Students, for example, engage in conversations on the side while faculty members are teaching and when attending to patients in the clinical setting. At times, students are busy with their phones, neglecting calls from patients. They report late on duty, take long tea and lunch breaks, and do not wear proper uniform when allocated in the wards.
The Code of ethics for nursing practitioners of the Nigeria Nursing Council (2013: 3) states that this code serves as a declaration by nurses that they will provide due care to the public and healthcare consumers to the best of their ability while supporting each other in the process.
In the past, nursing students at training colleges in the observed professionalism by showing respect for their seniors, observing proper dress code with well- groomed hair, well-groomed beards and neat appearance when attending lectures and when allocated in the clinical area. LaSala and Nelson (2005: 2) state that the dress code and Responsible Behaviour for nursing students were dictated strongly by strict disciplinary protocols developed by hospital administrators in charge of nursing students. The dress code for college nursing students is now defined by college management.
In the past, nursing students also were keen to work, even in class, were actively involved in group work and class discussions and meeting deadlines. They were well-disciplined and dignified, attended to patients‟ needs and were always available to help patients in need of their care. They were knowledgeable and curious to know and learn, not defensive, but displayed good general behaviour and respected the patients and significant others. Nursing was a calling and nurses adhered to the pledge of service, but they now follow nursing as a career.
Nowadays, nursing students investigated for this research are not punctual in class and absent themselves without a valid reason when allocated in the clinical area. Some students are disrespectful towards the lecturers, unruly in the clinical settings, report late from tea and lunch breaks and some do not even report back from the lunch break. Nursing students do not show commitment when given assignments and are not responsible regarding their work. Others use disrespectful language with intimidating behaviour.
The researcher recognised the need for conducting research to examine the reasons for poor Responsible Behaviour among college nursing students.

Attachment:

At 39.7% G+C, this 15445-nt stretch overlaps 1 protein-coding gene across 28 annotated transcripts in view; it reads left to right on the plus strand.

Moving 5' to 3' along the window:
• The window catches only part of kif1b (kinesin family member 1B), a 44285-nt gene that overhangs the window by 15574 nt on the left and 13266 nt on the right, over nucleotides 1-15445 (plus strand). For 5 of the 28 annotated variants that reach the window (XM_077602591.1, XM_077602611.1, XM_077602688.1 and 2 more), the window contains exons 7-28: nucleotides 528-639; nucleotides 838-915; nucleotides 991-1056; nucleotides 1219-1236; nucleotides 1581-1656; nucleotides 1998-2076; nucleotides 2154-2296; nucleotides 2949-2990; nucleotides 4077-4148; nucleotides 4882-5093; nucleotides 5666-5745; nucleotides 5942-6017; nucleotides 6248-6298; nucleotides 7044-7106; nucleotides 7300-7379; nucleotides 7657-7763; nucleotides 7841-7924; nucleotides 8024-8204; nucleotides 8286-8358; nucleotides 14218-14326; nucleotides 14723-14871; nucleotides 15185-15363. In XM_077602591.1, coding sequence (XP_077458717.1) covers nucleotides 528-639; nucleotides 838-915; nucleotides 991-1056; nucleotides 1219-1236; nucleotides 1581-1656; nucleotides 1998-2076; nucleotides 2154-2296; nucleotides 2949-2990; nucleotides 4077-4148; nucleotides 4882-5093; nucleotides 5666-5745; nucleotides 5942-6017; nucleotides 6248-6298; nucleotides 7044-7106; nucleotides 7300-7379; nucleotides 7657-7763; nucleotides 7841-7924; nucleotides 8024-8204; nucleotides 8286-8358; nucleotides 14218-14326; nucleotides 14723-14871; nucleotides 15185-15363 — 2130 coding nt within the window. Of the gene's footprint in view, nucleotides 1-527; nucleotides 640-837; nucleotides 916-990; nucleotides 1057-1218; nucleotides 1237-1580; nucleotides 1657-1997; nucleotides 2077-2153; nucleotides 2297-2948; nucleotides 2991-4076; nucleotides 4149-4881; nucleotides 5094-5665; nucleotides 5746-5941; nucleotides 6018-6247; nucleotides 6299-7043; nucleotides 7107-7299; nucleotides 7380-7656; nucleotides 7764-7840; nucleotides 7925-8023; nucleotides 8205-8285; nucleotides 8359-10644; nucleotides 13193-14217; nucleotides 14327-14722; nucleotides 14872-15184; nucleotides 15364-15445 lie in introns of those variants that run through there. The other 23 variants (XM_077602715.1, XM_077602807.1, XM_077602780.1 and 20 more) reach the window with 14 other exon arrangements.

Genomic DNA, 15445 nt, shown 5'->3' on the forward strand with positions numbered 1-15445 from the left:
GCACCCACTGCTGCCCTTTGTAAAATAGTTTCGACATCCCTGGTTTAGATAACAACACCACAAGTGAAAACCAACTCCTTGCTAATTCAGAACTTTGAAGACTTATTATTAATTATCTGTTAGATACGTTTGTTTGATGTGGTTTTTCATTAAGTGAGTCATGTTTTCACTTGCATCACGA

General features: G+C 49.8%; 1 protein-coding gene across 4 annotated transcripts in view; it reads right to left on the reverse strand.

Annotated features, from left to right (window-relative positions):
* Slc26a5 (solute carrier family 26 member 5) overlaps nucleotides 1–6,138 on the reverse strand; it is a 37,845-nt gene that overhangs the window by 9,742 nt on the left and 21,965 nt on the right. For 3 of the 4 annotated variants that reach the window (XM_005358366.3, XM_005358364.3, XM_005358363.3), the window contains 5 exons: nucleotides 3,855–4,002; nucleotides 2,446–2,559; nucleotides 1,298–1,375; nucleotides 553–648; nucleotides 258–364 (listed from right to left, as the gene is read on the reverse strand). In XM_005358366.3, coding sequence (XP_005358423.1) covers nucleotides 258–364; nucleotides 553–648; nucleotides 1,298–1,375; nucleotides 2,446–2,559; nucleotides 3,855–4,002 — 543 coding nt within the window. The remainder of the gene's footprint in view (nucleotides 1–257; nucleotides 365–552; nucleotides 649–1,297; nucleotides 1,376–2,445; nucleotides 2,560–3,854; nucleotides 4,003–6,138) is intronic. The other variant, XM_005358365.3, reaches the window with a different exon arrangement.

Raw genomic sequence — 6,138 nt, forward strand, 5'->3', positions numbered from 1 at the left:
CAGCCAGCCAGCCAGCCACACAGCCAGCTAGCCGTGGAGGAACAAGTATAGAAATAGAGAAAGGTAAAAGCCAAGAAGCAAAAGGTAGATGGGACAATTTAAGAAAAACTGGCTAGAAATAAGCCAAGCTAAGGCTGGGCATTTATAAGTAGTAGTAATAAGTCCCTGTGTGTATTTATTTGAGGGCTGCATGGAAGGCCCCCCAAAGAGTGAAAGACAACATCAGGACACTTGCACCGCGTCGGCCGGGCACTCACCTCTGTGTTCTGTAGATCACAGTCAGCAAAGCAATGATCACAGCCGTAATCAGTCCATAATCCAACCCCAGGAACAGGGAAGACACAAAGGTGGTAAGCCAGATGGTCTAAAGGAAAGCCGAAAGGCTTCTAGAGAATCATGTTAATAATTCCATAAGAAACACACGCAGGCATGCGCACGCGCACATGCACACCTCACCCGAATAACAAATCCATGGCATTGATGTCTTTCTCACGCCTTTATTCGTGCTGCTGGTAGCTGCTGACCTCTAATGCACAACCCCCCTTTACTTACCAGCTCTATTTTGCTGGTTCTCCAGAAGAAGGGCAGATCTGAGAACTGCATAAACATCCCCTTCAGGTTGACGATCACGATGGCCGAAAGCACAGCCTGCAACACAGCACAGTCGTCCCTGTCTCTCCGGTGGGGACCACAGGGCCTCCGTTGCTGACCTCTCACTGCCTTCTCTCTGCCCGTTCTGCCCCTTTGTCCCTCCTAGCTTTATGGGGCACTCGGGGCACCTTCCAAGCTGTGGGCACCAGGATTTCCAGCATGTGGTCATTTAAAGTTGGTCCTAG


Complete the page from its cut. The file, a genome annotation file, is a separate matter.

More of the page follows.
Vink and Adejumo (2013: 2) have also mentioned that poor Responsible Behaviour in the field of nursing and nursing education is becoming noticeable in nursing schools and nursing classrooms. Earlier, Bjorklund and Rehling (2010: 16) and Elder, Seaton and Swiney (2010: 105), as cited by Vink and Adejumo (2013: 3), reported evidence indicating an increase in problematic classroom behaviours such as academic misconduct, absenteeism, aggression, coarse language, hostility, inappropriate remarks, inattentiveness, lack of respect, late coming, physical and verbal abuse, rudeness, tardiness, threats and yelling and the use of cell phones as becoming a norm in some schools.
Aim of the study
The aim of the study was to explore and describe reasons for poor Responsible Behaviour among nursing students at a nursing college in order to uplift the image of the nursing profession.
The research questions that guided the study were as follows:
What do you understand by Responsible Behaviour?
What are the reasons for poor Responsible Behaviour among nursing students at the college in question in Nigeria?
What could be done to improve professionalism among college nursing students in Nigeria?
The objectives of this research were as follows:
Explore and describe the reasons for poor Responsible Behaviour among nursing students at a college in Nigeria.
Describe strategies to improve poor Responsible Behaviour amongst nursing students at this nursing college in Nigeria.
Significance of the study
It was important to undertake this study for the following reasons:
The study has significance for the college management, college staff, nursing students, registered nurses and everyone involved in professional development of nursing students. Nursing colleges may have to reshape the curriculum and evaluate the course of professional practice for professional development. The Department of Health will be able to employ professional nurses with good quality training regarding maintaining professional standards in the nursing profession.
The study may help to reinforce the implementation of good Responsible Behaviour among college nursing students to uplift the professional image. Patients will enjoy quality nursing care and a comfortable stay in the hospital.
The results will assist in the identification of strategies to improve poor Responsible Behaviour by nursing students and identify strategies to improve and promote professionalism in the college and in clinical facilities.
Recommendations from this study will contribute towards assisting college staff and clinical staff in instilling Responsible Behaviour among nursing students and inform them about the role that can be played to maintain a high level of professionalism by the Department of Health, nurse educators and registered nurses in the nursing profession